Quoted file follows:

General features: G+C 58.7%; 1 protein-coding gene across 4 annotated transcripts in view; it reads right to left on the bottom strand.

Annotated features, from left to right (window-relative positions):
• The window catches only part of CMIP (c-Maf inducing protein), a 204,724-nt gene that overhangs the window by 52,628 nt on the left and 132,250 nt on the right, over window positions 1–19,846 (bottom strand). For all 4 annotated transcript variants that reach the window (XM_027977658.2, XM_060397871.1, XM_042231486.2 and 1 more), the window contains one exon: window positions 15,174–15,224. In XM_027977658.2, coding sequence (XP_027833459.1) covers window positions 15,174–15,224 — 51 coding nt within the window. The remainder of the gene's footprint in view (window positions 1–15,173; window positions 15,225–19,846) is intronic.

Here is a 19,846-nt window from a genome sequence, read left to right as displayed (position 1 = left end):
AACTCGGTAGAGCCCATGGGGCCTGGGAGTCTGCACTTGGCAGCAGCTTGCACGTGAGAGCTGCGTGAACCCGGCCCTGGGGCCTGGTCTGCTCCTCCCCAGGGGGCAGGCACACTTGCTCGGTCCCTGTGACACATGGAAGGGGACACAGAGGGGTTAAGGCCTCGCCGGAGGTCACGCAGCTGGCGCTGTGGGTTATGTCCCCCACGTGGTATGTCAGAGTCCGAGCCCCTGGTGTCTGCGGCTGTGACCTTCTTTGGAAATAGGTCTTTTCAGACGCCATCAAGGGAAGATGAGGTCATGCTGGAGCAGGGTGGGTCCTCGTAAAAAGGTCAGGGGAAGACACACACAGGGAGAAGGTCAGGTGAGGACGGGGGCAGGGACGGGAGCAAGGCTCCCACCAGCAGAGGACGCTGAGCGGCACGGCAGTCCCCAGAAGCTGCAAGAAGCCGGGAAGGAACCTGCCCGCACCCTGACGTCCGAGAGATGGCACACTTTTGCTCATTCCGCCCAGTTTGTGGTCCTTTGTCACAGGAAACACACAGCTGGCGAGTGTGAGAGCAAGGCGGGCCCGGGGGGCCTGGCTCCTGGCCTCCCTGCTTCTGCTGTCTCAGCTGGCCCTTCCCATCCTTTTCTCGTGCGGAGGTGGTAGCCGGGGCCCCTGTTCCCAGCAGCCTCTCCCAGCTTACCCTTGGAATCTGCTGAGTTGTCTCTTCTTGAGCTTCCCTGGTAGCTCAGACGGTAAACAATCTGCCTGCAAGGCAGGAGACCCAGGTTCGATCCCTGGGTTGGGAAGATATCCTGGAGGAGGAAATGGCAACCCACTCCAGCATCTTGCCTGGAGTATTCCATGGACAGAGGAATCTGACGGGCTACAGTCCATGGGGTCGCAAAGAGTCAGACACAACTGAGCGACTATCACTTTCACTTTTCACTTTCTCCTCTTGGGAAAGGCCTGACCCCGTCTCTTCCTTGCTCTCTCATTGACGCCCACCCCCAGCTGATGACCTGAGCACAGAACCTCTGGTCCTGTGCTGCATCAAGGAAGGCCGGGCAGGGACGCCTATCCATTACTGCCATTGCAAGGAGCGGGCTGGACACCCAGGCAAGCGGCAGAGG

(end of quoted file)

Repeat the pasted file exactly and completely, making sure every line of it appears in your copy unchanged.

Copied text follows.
General features: G+C 58.7%; 1 protein-coding gene across 4 annotated transcripts in view; it reads right to left on the bottom strand.

Annotated features, from left to right (window-relative positions):
• The window catches only part of CMIP (c-Maf inducing protein), a 204,724-nt gene that overhangs the window by 52,628 nt on the left and 132,250 nt on the right, over window positions 1–19,846 (bottom strand). For all 4 annotated transcript variants that reach the window (XM_027977658.2, XM_060397871.1, XM_042231486.2 and 1 more), the window contains one exon: window positions 15,174–15,224. In XM_027977658.2, coding sequence (XP_027833459.1) covers window positions 15,174–15,224 — 51 coding nt within the window. The remainder of the gene's footprint in view (window positions 1–15,173; window positions 15,225–19,846) is intronic.

Here is a 19,846-nt window from a genome sequence, read left to right as displayed (position 1 = left end):
AACTCGGTAGAGCCCATGGGGCCTGGGAGTCTGCACTTGGCAGCAGCTTGCACGTGAGAGCTGCGTGAACCCGGCCCTGGGGCCTGGTCTGCTCCTCCCCAGGGGGCAGGCACACTTGCTCGGTCCCTGTGACACATGGAAGGGGACACAGAGGGGTTAAGGCCTCGCCGGAGGTCACGCAGCTGGCGCTGTGGGTTATGTCCCCCACGTGGTATGTCAGAGTCCGAGCCCCTGGTGTCTGCGGCTGTGACCTTCTTTGGAAATAGGTCTTTTCAGACGCCATCAAGGGAAGATGAGGTCATGCTGGAGCAGGGTGGGTCCTCGTAAAAAGGTCAGGGGAAGACACACACAGGGAGAAGGTCAGGTGAGGACGGGGGCAGGGACGGGAGCAAGGCTCCCACCAGCAGAGGACGCTGAGCGGCACGGCAGTCCCCAGAAGCTGCAAGAAGCCGGGAAGGAACCTGCCCGCACCCTGACGTCCGAGAGATGGCACACTTTTGCTCATTCCGCCCAGTTTGTGGTCCTTTGTCACAGGAAACACACAGCTGGCGAGTGTGAGAGCAAGGCGGGCCCGGGGGGCCTGGCTCCTGGCCTCCCTGCTTCTGCTGTCTCAGCTGGCCCTTCCCATCCTTTTCTCGTGCGGAGGTGGTAGCCGGGGCCCCTGTTCCCAGCAGCCTCTCCCAGCTTACCCTTGGAATCTGCTGAGTTGTCTCTTCTTGAGCTTCCCTGGTAGCTCAGACGGTAAACAATCTGCCTGCAAGGCAGGAGACCCAGGTTCGATCCCTGGGTTGGGAAGATATCCTGGAGGAGGAAATGGCAACCCACTCCAGCATCTTGCCTGGAGTATTCCATGGACAGAGGAATCTGACGGGCTACAGTCCATGGGGTCGCAAAGAGTCAGACACAACTGAGCGACTATCACTTTCACTTTTCACTTTCTCCTCTTGGGAAAGGCCTGACCCCGTCTCTTCCTTGCTCTCTCATTGACGCCCACCCCCAGCTGATGACCTGAGCACAGAACCTCTGGTCCTGTGCTGCATCAAGGAAGGCCGGGCAGGGACGCCTATCCATTACTGCCATTGCAAGGAGCGGGCTGGACACCCAGGCAAGCGGCAGAGG